To make a long story short, Lee and Jackson reveled in efficiency gains around fish feeding: over time, the industry has gotten better and better at needing less and less feed to generate a pound of, say, salmon. The catch, as Naylor pointed out, is that while efficiency has indeed improved, the overall amount of fish meal and fish oil going to the fast-growing aquaculture industry continues to rise dramatically. (A similar argument goes on in land ag: over time, the amount of fertilizer required to grow a bushel of corn has fallen; but the steady growth in acres devoted to corn means that we continue to use massive amounts of fertilizer.)
This is yet another point I need to spend time thinking about and researching in the weeks and months ahead.
I think I’ve figured out what the Seafood Summit is. A journalist covering the conference for a seafood trade mag laid it out for me over breakfast coffee. The conference — not so much the sessions, but the gathering itself — seems to be a kind of complex dance between the fish industry and the NGOs that monitor them.
The NGOs seem to be saying to industry players, in effect, “choose us, and not the other guy, to advise you on sustainability and certify your products!” Industry players in turn are saying, “check us out — we’re sustainable! Tell the public about us!”
I don’t intend to demean very real efforts to to improve the ecological performance of the seafood industry. But I wonder if these piecemeal programs will amount to enough to save the oceans from fishery collapse and over-pollution.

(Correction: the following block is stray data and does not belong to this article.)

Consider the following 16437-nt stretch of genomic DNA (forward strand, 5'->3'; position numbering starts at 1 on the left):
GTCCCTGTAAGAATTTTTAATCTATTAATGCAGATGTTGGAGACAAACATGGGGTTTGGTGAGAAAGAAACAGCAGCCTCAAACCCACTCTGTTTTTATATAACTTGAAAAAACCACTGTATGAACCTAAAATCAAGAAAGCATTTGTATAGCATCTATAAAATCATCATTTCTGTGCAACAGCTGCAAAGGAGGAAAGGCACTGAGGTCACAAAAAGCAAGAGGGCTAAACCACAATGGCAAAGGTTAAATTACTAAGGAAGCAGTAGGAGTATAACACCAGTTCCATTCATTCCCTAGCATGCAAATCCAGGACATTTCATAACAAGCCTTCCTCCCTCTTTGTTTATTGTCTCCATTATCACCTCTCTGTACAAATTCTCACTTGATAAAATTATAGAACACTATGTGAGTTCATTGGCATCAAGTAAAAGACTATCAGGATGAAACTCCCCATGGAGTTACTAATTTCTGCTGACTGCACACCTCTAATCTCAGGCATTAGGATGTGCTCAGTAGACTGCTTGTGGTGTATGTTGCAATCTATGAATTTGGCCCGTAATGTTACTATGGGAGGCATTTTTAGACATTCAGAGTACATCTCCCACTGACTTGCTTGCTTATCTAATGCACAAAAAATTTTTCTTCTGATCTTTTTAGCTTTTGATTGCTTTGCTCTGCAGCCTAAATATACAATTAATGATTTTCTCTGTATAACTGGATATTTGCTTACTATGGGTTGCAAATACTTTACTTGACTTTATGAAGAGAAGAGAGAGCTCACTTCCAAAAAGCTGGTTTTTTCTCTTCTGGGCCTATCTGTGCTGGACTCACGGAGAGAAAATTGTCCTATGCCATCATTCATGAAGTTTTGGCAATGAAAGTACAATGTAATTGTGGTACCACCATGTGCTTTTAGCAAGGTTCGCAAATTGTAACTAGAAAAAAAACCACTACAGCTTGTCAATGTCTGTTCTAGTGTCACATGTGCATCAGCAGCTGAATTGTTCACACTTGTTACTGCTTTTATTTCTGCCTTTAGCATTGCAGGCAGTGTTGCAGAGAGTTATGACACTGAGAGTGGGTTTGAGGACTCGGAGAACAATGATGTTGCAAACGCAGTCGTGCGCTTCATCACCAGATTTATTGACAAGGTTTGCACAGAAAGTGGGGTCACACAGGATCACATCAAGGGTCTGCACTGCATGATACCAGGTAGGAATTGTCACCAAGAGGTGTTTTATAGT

An analogy from the financial world comes to mind. Investors rely on credit-rating agencies like Standard & Poor’s and Moody’s to “rate” the debt instruments released by banks and corporations. But it’s those very debt-issuing entities that pay the credit raters for the service. S&P and its peers have often been criticized for seeming to go easy on the issuers for fear of losing business to a rival.
We should remember that the great bulk of “toxic assets” now suffocating our financial system — particularly the so-called “mortgage-backed securities” — received high ratings from S&P et al. A plethora of credit-rating agencies, funded by the entities they vet and staffed by smart MBAs, utterly failed to save an out-of-control financial industry from collapse — or help investors avoid trillions in losses.
Let’s hope our ocean NGOs do better with the industry they get paid to monitor. I respect their work, but wish the globe’s governments and the United Nations would take a more active role in protecting our oceans from the inherently invasive task of harvesting food for a growing human population.